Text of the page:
If your fabric isn't on small bolts already, do that and organize the bolts into colours. It will give you a better idea of what you have and the bolts will be ready to place into your wardrobes in your new space. I would not get rid of any fabric or tools until you unpack in your new sewing room. As you unpack, put away just what you want to keep and then get rid of the rest.

  10. #10
    Super Member Wanabee Quiltin's Avatar
    Join Date
    Jul 2011
    Location
    St. Louis suburbs
    Posts
    6,085
    I just moved also and I pretty much kept my fabric the way it was. I keep FQ, charm square, and jelly rows separate from my stash. I keep my fabric divided by color, season or category like : dogs and cats, children, batiks etc. I keep all solids together in bins. I have a huge stash so it's in several rooms. I have two bookcases full of my books and another huge one full of magazines in the basement. Good Luck.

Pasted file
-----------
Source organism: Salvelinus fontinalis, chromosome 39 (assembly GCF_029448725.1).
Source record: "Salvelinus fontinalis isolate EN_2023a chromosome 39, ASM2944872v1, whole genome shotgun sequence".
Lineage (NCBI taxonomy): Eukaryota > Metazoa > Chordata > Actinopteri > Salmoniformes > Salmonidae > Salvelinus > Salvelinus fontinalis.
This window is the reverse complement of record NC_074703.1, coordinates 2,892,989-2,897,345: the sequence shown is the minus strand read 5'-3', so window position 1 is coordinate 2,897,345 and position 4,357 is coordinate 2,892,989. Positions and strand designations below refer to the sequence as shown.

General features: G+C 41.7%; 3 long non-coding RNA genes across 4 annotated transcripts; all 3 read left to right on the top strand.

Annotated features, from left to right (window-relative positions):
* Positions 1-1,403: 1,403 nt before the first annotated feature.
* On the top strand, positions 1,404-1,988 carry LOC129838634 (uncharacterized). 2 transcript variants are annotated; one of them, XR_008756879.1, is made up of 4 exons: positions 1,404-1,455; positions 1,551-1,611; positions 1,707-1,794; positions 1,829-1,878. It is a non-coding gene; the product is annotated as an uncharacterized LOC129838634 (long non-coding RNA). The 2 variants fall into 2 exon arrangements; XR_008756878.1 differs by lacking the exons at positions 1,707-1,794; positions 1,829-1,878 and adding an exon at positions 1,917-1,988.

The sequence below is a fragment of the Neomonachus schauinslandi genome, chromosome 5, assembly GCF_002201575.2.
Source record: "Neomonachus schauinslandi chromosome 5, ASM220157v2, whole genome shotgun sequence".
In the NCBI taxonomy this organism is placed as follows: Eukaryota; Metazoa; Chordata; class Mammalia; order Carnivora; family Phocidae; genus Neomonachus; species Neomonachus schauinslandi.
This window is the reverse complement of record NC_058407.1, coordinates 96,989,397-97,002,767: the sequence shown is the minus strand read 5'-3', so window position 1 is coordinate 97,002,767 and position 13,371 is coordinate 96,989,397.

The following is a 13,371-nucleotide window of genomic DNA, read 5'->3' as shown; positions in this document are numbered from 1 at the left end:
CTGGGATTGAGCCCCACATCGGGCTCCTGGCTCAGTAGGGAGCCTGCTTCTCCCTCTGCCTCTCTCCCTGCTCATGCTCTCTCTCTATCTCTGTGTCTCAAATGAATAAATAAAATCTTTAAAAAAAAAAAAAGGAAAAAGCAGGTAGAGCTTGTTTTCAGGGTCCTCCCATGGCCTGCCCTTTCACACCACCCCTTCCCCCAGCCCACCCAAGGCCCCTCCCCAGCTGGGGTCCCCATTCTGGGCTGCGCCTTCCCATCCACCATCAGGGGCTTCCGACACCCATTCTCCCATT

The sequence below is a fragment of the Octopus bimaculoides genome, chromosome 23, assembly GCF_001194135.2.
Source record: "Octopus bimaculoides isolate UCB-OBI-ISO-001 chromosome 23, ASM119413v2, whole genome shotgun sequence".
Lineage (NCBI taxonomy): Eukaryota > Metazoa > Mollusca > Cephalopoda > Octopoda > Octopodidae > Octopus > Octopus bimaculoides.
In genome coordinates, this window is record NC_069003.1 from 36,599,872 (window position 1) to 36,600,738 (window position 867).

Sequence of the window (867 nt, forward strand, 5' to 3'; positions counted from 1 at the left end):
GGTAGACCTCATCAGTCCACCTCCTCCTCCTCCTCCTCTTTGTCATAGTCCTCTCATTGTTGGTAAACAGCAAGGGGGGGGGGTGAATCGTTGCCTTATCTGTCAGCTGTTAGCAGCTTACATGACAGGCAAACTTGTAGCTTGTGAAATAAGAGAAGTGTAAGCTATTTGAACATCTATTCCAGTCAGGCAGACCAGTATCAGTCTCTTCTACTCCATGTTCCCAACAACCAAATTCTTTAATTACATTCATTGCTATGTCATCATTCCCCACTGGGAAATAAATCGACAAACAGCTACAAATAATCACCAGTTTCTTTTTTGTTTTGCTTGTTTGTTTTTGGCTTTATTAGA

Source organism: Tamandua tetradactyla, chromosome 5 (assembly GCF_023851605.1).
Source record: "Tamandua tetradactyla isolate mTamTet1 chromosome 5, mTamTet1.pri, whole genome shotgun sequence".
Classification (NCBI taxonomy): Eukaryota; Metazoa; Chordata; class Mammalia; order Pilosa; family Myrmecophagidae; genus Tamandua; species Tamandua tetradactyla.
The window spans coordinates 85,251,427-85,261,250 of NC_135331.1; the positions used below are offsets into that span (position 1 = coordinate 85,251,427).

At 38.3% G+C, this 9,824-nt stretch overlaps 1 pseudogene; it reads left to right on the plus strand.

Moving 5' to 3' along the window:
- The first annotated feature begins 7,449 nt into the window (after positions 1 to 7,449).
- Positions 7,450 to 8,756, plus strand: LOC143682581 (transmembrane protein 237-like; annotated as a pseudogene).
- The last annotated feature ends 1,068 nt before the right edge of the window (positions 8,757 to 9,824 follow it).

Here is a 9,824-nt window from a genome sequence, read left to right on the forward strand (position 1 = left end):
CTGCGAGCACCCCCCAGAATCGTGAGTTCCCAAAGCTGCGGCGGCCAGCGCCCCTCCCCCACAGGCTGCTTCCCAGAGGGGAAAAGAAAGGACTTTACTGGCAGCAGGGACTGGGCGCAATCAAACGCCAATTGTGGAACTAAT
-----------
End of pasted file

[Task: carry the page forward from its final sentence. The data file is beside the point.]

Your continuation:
11. #11
    Super Member
    Join Date
    Feb 2013
    Location
    Rapid City, SD
    Posts
    4,957
    I ruler fold my fabric -- eliminates the need to purchase comic boards which can take up a lot of room on your shelves!

  12. #12
    Super Member wildyard's Avatar
    Join Date
    Mar 2010
    Location
    Upstate NY, north of Syracuse Area
    Posts
    6,087
    My sewing space is small, but packed with fabric and I have many little tricks to make things easier for myself. I use organizational tools and repurpose items to suit my purposes.